Rockland County DWI Drug Lawyer
Although a DWI usually refers to drunk driving, state law also makes it illegal to drive while impaired by drugs, regardless of whether they are prescription drugs or illicit drugs. As the consequences of a drugged driving conviction can negatively impact your future, you should consult a Rockland County DWI drug lawyer for legal assistance.
With a driving while ability impaired by drugs conviction on your record, you may be ineligible for certain jobs, careers, and professional licenses. You also may experience difficulties finding housing and getting credit. An aggressive DWI defense lawyer can explain all possible ramifications of a DWAI conviction and assist you in your defense.
Driving While Ability Impaired by Drug Offenses
New York Vehicle and Traffic Law § 1192(4) makes it illegal for individuals to drive while their ability to drive is impaired by drug use, or, under New York Vehicle and Traffic Law § 1192(4-a), by the combined use of alcohol and drugs. Under New York Vehicle and Traffic Law § 1192(12), it is aggravated DWAI by drugs if this behavior results in serious physical injury to another person, or while a child who is 15 years old or less is present in the vehicle.
Although an individual may have a prescription for controlled substances, such as opiates, they still cannot drive while impaired by these drugs. This is the case even if they took no more than the prescribed dosage. Since the outcome of DWAI by drugs charges can be severe, it is important to get the advice of a DWI drug lawyer in Rockland County.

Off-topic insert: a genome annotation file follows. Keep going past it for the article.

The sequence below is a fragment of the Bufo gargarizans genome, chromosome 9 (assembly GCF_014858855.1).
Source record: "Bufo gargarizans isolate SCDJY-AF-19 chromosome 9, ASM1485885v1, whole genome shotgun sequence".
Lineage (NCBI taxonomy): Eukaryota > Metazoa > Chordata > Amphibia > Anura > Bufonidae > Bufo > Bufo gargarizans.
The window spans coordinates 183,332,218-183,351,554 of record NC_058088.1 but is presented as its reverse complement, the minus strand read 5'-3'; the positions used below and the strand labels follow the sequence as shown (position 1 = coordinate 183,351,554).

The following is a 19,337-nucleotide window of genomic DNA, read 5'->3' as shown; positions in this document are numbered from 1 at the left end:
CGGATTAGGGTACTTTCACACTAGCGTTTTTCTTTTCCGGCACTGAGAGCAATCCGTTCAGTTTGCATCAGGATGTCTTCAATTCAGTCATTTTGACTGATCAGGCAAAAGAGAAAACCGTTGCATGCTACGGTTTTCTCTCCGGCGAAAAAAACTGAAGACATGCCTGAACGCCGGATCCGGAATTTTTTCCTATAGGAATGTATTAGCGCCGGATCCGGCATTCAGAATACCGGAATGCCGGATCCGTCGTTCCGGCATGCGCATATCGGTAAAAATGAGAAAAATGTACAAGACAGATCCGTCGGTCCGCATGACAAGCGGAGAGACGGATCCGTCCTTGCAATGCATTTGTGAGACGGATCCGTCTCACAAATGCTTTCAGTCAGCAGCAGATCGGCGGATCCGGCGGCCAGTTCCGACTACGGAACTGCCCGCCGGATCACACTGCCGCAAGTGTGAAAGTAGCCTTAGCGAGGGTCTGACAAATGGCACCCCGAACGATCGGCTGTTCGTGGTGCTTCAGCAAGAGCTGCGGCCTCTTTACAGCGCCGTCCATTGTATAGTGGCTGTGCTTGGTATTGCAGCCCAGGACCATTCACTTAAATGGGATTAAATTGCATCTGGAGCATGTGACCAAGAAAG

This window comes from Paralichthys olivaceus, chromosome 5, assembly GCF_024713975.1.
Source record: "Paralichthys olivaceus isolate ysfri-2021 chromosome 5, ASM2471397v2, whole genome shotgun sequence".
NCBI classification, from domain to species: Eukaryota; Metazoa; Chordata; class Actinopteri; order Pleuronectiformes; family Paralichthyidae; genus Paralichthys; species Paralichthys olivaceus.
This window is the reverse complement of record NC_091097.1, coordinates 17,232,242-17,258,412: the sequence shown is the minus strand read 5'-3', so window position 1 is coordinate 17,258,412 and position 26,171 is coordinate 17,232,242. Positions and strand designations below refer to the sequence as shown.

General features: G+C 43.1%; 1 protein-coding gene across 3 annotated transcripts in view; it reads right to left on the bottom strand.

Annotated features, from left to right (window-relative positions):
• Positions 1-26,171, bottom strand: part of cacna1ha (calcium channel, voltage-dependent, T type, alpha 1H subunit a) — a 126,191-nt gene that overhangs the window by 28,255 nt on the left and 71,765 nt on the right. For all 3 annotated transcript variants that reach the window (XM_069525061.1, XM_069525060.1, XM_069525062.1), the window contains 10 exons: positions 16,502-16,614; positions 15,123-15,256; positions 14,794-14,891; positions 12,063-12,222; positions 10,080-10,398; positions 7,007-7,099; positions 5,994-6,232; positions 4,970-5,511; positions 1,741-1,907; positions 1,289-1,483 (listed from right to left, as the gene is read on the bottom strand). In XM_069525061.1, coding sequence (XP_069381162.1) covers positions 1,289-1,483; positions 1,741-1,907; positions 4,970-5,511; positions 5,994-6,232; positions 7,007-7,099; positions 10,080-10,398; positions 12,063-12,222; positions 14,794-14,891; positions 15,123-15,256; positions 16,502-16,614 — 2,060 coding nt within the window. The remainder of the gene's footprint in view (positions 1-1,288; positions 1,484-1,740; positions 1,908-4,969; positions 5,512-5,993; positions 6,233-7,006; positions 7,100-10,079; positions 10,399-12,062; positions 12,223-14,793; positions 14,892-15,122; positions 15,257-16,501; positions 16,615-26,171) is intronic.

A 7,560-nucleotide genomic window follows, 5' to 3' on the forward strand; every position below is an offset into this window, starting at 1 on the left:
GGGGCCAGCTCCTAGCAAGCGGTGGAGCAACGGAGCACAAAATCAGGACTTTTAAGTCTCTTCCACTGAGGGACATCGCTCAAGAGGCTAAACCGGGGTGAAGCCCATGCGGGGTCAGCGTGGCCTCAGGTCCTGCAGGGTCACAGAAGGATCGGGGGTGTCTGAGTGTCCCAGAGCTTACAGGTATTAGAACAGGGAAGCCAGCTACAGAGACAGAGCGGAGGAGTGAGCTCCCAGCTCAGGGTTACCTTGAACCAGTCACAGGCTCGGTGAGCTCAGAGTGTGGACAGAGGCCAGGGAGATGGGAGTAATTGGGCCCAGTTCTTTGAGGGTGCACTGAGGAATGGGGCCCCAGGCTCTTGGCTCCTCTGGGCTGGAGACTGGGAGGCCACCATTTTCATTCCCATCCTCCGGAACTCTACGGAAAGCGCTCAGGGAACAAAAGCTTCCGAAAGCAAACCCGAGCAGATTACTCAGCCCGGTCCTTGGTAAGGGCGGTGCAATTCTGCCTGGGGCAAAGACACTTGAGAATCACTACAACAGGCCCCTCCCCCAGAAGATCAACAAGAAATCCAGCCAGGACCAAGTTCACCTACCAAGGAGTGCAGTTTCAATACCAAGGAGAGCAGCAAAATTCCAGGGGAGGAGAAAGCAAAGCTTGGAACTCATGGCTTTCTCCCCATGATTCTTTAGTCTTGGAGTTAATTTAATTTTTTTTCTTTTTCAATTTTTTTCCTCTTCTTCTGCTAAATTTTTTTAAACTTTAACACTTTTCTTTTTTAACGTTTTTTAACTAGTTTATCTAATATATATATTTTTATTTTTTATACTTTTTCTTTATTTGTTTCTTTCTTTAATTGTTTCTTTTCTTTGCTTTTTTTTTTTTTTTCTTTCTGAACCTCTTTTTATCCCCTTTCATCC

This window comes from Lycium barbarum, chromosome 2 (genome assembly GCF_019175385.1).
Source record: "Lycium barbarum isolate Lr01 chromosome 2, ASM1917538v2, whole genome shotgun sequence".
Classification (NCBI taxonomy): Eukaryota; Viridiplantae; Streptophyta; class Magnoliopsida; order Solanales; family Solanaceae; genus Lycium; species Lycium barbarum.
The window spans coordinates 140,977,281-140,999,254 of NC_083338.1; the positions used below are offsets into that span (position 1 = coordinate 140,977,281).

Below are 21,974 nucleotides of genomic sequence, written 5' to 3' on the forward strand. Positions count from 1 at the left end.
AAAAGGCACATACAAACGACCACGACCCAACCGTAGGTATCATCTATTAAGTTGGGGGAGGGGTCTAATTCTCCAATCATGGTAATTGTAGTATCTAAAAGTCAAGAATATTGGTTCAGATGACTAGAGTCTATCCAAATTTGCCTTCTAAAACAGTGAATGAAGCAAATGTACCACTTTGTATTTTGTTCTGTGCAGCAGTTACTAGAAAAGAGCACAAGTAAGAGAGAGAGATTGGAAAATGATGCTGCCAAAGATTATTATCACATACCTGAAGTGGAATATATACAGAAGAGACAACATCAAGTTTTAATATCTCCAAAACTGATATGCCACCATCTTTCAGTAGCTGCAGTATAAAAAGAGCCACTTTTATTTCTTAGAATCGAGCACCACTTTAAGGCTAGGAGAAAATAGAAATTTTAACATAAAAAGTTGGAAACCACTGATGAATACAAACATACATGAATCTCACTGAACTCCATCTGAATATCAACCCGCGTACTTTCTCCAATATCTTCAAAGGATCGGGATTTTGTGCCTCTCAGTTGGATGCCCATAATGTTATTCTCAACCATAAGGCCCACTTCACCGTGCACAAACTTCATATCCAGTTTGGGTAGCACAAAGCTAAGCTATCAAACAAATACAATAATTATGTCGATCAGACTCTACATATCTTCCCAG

Proving DWAI by Drugs in Rockland County
Police officers quickly can test for DWI by administering various tests to measure blood alcohol content (BAC). However, establishing DWAI by drugs is more challenging. A roadside test to measure the extent of impairment of drugs is not available. Therefore, prosecutors must rely on other evidence to show proof of impairment by drugs, such as:
- Admission by drivers that they used drugs
- Drugs found on the drivers or in their vehicles
- Blood tests showing the presence of drugs in their systems
- The odor of some drugs, such as marijuana
If a driver refuses to take a breathalyzer test when stopped by police, they may face an automatic license suspension. If they refuse to take a blood test to detect the presence of drugs, they also may face a suspension.
Potential Penalties for Drug DWIs
New York Vehicle and Traffic Law § 1193(a)(2) sets forth the penalties for DWAI by drugs, which is a misdemeanor offense. Potential penalties include a fine ranging from $500 to $1,000, a jail sentence of up to one year, or both. Individuals may also face a six-month license suspension for a first DWAI by drugs conviction.
If someone has a prior DWI conviction or related convictions, they will generally face Class E felony charges for a new DWAI by drugs charge. Anyone convicted of a Class E felony may receive a fine of between $1,000 and $5,000, as well as a period of incarceration of up to four years and a license revocation of at least one year.
If a person accrues two convictions within ten years or three convictions within 15 years, they can face Class D felony charges. A conviction can result in a fine ranging from $2,000 to $10,000, a period of incarceration of up to seven years, and a license revocation of at least one year.
A Rockland County DWI Drug Attorney Can Help
Avoiding or minimizing the impact of a DWAI by drugs conviction can be essential to your future, both personally and professionally. An inability to drive can make your everyday life more challenging and make employment extremely difficult. Working with a Rockland County DWI drug lawyer may be the most effective way to defend yourself against these charges. Call today to discuss your case.